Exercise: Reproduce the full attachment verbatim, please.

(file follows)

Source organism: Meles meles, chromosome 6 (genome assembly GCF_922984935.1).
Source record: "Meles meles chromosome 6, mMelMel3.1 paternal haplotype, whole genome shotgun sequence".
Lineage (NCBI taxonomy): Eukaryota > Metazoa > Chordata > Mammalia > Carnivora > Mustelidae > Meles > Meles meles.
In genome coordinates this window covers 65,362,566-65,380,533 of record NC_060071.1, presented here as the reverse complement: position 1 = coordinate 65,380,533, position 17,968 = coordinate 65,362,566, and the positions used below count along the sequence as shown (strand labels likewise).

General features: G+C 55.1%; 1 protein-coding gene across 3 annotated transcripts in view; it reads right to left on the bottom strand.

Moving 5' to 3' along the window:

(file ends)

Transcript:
Source organism: Meles meles, chromosome 6 (genome assembly GCF_922984935.1).
Source record: "Meles meles chromosome 6, mMelMel3.1 paternal haplotype, whole genome shotgun sequence".
Lineage (NCBI taxonomy): Eukaryota > Metazoa > Chordata > Mammalia > Carnivora > Mustelidae > Meles > Meles meles.
In genome coordinates this window covers 65,362,566-65,380,533 of record NC_060071.1, presented here as the reverse complement: position 1 = coordinate 65,380,533, position 17,968 = coordinate 65,362,566, and the positions used below count along the sequence as shown (strand labels likewise).

General features: G+C 55.1%; 1 protein-coding gene across 3 annotated transcripts in view; it reads right to left on the bottom strand.

Moving 5' to 3' along the window: